Occasionally, this accusation may be true -- but not so often that I can remember a particular instance. Almost inevitably, when someone asserts this claim, it means that they have not spent enough time familiarizing themselves with the interface. They haven't noticed that the feature is in a different menu, or goes by a different name. Sometimes, the allegedly missing feature is one that is not enabled by default, but is one that you can quickly add by creating a macro or customized keyboard shortcut.

I also have to add that the same people who make this claim never seem to know OpenOffice.org well enough to mention the fact that there are some features -- such as page styles or a completely customizable table of contents -- that OpenOffice.org can boast but that MSO completely lacks.

OpenOffice.org Is a Second Choice

Mainstream reviews often start with the assumption that OpenOffice.org is a poor choice compared to MS Office -- that nobody would use it if they could afford to spend money on software.

This assumption ignores the philosophical and political concepts of freedom that makes OpenOffice.org the preferred alternative for some of us.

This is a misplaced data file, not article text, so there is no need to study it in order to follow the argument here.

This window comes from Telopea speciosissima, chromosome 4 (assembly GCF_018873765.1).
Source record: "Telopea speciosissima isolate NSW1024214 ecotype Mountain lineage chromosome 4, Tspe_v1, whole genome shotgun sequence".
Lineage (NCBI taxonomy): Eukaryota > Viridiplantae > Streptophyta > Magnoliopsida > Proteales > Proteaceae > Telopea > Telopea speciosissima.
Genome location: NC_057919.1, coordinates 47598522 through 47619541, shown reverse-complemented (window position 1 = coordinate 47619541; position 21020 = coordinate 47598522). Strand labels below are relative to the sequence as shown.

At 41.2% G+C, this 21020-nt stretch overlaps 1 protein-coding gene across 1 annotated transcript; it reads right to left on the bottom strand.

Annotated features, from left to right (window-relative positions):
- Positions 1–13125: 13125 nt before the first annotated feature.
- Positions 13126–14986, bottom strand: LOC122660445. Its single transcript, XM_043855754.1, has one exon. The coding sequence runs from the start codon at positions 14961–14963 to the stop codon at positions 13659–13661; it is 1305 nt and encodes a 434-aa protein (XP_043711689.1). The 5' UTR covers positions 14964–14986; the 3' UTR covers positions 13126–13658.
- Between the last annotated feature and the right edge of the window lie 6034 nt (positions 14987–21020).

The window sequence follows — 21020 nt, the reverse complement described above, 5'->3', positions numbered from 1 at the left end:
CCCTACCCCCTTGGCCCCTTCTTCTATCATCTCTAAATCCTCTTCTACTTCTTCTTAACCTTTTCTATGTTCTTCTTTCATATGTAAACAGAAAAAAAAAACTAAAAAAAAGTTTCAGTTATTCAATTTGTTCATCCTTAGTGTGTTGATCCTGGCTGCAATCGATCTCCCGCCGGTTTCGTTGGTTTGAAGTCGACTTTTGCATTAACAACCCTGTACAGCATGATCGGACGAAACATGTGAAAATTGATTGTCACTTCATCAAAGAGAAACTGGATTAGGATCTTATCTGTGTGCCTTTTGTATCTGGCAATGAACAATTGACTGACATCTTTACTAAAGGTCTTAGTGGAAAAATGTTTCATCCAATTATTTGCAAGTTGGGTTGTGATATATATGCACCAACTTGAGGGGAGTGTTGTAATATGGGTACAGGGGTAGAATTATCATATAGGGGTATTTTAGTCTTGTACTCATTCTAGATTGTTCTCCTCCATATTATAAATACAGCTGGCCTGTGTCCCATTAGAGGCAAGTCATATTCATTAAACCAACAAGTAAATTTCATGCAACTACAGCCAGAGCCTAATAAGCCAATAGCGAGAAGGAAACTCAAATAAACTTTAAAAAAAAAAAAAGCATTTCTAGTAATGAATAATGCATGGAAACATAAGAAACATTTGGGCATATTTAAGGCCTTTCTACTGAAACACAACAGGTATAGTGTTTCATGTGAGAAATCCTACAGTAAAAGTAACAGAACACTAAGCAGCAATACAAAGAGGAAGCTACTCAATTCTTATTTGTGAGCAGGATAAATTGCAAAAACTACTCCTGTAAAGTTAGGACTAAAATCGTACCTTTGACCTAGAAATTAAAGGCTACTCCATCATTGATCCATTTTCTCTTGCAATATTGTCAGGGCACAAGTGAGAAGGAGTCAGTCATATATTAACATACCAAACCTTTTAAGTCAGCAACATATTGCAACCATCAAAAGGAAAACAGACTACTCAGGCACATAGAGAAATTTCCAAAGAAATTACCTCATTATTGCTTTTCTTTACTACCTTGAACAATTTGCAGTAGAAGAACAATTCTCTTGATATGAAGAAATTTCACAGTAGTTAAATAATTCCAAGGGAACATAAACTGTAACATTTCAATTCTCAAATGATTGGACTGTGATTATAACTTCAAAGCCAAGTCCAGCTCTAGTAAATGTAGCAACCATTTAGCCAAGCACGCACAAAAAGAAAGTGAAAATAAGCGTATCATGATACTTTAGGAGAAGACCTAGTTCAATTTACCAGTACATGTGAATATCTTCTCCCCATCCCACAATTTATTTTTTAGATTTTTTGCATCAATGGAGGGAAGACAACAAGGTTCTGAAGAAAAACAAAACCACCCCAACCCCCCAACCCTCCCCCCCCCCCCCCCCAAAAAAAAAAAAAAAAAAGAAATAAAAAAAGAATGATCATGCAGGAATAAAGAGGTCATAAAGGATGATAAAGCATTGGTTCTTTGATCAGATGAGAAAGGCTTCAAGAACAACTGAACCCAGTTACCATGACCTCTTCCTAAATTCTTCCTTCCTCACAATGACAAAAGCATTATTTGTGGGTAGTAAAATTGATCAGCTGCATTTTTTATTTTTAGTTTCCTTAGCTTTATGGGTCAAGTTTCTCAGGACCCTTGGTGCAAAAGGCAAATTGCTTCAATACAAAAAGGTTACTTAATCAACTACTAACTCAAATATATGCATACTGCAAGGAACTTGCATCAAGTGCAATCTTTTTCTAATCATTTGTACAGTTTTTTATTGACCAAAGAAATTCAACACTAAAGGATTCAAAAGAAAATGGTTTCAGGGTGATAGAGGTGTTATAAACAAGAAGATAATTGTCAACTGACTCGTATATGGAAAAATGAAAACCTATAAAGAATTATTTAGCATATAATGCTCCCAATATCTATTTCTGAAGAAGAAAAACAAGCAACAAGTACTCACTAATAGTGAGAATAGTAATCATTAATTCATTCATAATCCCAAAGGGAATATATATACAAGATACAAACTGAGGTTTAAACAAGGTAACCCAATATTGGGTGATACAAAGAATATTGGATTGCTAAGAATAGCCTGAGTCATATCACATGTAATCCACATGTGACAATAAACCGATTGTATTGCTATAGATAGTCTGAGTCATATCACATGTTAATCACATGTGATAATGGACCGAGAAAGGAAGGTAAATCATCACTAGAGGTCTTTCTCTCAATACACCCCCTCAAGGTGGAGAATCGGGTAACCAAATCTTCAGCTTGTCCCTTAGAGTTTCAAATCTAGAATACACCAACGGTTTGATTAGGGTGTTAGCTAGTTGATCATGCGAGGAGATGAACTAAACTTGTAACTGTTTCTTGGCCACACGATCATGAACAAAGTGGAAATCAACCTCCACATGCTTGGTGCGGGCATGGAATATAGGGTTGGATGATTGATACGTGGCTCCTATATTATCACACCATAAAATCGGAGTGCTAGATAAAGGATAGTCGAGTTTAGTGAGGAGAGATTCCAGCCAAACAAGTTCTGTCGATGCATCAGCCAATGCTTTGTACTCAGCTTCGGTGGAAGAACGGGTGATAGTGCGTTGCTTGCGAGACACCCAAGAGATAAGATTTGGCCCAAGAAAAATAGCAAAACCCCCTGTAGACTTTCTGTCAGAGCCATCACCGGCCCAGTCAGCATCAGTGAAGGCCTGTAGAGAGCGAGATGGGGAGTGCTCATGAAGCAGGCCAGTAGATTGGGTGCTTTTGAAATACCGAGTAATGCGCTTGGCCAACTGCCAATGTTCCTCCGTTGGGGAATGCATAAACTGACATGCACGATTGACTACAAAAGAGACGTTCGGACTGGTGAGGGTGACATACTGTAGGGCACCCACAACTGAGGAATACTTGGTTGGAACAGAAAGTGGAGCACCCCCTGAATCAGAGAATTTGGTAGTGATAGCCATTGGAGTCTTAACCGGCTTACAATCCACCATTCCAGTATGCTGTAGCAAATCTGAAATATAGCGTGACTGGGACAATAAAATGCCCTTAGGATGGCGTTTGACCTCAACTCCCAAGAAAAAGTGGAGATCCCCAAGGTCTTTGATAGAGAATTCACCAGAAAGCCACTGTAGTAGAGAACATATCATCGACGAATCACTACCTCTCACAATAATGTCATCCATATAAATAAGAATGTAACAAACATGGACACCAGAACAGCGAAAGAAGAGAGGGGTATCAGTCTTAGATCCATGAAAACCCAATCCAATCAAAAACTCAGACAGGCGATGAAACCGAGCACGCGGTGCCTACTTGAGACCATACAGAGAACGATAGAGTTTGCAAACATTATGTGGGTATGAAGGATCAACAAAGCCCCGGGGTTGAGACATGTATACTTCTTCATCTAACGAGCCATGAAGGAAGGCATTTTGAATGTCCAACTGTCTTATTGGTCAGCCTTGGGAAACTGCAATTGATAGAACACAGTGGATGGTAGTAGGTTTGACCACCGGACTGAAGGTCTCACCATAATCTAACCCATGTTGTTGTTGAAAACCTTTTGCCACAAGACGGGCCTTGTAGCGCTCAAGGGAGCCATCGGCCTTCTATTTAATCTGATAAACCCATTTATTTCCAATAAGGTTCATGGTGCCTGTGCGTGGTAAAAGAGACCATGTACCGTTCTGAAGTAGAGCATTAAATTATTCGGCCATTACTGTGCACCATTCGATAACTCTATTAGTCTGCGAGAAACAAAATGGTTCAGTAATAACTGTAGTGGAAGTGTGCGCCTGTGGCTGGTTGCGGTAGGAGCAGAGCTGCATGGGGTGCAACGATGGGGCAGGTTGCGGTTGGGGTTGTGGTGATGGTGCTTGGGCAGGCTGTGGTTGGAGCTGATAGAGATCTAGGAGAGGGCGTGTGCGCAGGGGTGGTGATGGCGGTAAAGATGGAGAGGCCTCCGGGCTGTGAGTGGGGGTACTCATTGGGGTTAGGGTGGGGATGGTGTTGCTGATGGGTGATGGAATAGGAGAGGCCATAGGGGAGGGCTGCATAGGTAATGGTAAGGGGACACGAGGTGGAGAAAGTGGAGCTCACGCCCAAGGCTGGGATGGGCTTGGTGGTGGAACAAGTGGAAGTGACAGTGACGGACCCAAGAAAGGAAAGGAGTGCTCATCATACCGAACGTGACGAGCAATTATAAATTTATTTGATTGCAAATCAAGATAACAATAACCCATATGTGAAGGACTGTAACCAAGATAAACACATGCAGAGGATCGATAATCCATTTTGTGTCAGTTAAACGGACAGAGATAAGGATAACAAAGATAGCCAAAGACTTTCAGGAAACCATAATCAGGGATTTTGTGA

But, as an analysis, it is incomplete. If you take the time to learn how to use OpenOffice.org, then you quickly find that, in general, it compares very favorably. To be exact, I would say that OpenOffice.org's Impress is inferior to PowerPoint, largely because of its limited capacity to coordinate sound in presentations, while the spreadsheet Calc is roughly equal to Excel in features, capacity, and stability.

However, it is in word processing that OpenOffice.org really outperforms MSO. OpenOffice.org's Writer is as much an intermediate desktop publisher as a word processor, and (as I know from personal experience) can handle 700 page documents full of graphics while MS Word chokes on anything more than 30 pages unless you take extraordinary precautions -- and, even then, you better have regular backups in case of corruption. By contrast, OpenOffice.org is a plausible substitute for FrameMaker -- and you don't get more sophisticated in word processors than that.